The seminar in a chosen concentration, taken in both the fall and the spring semesters, is the most intensive part of the M.A. degree.
Arts & Culture
This seminar aims to develop historical knowledge, analytical understanding, and nimble thinking about arts and culture across a range of disciplines. Through a combination of extensive reading, case studies, site visits and teaching collaborations with scholars, artists, and other leaders in the arts, students consider the formal and emotional force of the arts as well as the ways they function as commodities in a global marketplace. Students also learn about policy and economic issues: private and public funding models, intellectual property law, and trade agreements. Students will develop the skills, analytical habits of mind and flexibility to cover a wide range of stories, and work on becoming cultural reporters and critics in the fullest sense.
Respected experts from Columbia and elsewhere are often brought in to guest-teach in the M.A. classes. Recent guests have included Jane Ginsburg, an expert on intellectual property at Columbia Law School; Frances Negron-Muntaner from Columbia’s English department; Andreas Huyssen, a comparative literature professor and an expert on the Frankfurt School; Shakespearian James Shapiro; anthropology professor Page West; and art dealer Louis Salerno.
Business & Economics
The fall term stresses three attributes of excellent economics reporting: a firm grasp of basic economic theory and institutions; hands-on knowledge of data for measuring economic performance and assessing the validity of economic arguments; and the ability to find and report compelling stories. The primary objective is to teach students simple, fast and effective ways to break down complicated problems, locate relevant data, and compensate for inherent biases. The spring term provides students with the analytical skills to conceive and execute stories about the business sector. Academic subjects are not taught in the abstract, but in the context of recent and current news and developments. Students learn basic skills in accounting, corporate finance, securities law, securities analysis and portfolio management, while keeping the course firmly rooted in the journalistic process. Recent guest lecturers have included economists Bruce Greenwald and Ed McKelvey.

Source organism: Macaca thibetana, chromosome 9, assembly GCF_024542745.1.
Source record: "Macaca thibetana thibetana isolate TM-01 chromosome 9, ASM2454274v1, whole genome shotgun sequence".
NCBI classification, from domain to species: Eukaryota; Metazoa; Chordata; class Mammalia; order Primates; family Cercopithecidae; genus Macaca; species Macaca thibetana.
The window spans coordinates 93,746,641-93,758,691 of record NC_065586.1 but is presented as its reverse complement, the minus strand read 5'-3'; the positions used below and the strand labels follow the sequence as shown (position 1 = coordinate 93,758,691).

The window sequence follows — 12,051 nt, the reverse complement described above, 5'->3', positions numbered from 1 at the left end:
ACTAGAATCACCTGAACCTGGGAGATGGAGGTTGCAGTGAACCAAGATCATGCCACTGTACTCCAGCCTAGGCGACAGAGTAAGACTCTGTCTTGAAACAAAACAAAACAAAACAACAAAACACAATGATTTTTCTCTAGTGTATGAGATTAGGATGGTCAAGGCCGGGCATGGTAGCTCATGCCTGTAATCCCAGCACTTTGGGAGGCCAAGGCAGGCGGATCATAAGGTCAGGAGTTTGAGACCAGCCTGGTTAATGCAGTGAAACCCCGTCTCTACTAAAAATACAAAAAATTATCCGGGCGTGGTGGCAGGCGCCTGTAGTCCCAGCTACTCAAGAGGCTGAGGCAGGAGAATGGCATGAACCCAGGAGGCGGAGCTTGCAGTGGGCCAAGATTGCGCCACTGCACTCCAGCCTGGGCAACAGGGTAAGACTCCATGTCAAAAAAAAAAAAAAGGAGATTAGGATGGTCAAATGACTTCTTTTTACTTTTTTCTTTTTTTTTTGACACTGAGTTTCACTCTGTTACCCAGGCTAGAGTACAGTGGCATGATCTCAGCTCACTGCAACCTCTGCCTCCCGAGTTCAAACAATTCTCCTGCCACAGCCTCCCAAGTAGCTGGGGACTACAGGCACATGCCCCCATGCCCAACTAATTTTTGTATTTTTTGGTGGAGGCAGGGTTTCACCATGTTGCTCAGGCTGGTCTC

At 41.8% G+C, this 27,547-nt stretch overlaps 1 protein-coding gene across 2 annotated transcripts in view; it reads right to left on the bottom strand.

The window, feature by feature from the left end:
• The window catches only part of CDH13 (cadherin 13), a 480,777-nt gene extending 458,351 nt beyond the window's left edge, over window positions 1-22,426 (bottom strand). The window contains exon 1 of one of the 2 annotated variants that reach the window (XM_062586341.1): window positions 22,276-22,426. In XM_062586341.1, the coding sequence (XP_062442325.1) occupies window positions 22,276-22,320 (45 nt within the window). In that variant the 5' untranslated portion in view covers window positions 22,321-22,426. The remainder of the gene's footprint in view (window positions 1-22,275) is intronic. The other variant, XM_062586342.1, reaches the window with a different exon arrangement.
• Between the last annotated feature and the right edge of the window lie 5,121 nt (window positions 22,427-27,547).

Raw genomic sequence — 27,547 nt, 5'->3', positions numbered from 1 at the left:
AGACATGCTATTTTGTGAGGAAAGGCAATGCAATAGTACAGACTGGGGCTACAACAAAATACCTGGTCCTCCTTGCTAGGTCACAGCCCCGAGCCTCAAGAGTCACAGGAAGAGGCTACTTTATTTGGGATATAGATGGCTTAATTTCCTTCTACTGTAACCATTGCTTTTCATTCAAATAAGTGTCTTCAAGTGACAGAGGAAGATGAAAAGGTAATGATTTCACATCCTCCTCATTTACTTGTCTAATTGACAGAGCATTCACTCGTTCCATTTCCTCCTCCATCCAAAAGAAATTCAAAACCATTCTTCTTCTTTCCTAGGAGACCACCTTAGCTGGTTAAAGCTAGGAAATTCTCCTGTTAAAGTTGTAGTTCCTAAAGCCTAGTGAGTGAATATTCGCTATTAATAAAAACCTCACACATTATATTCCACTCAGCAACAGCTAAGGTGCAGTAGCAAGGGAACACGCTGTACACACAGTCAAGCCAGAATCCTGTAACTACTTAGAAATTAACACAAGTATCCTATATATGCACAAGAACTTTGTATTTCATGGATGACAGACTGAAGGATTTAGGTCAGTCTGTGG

Robert Wood Johnson Foundation Program in Health and Science Journalism
This seminar covers everything from quarks and black holes to the quirks of the human genome; from Galileo’s funding troubles to NASA’s travails. When we study the contemporary debate over global warming, or evolution, we start back before the fever began. Students learn to see science in the widest perspective and to write about it with all the tools of narrative nonfiction. Most applicants are experienced journalists who have demonstrated the potential to become leading science writers. The field of science writing is changing explosively, and this course is designed to make our students the very fittest to survive in it, adapt to its transformations, and shape its future.
Recent guest lecturers have included physicist and author Brian Greene; Daniel Kevles, a historian of science and the Stanley Woodward Professor of History at Yale University; Frances Champagne, a neuroscientist and psychologist at Columbia; and Dr. Marc Dickstein, attending anesthesiologist at New York-Presbyterian Hospital.
This seminar offers a concentrated introduction to what a journalist needs to know about politics. It will provide an historical context for the main political systems and institutions, as well as a series of tools that reporters can use to analyze and understand stories and situations they may confront. This concentration is appropriate for candidates who want to be foreign correspondents, legal reporters, education reporters, city hall reporters, and political reporters. Across all of these domains, certain themes and issues recur, and this course is therefore organized around seven such themes: power; identity and nationalism; mobilization; collective action and social conflict; rights; institutions; the distribution of resources; and bargaining and negotiation. Student assignments will include exploring the manifestation of these forces in the greater New York area.
Recent guest lecturers have included political strategist Howard Wolfson; former National Security Advisor Anthony Lake; and Cornell behavioral economist Robert Frank.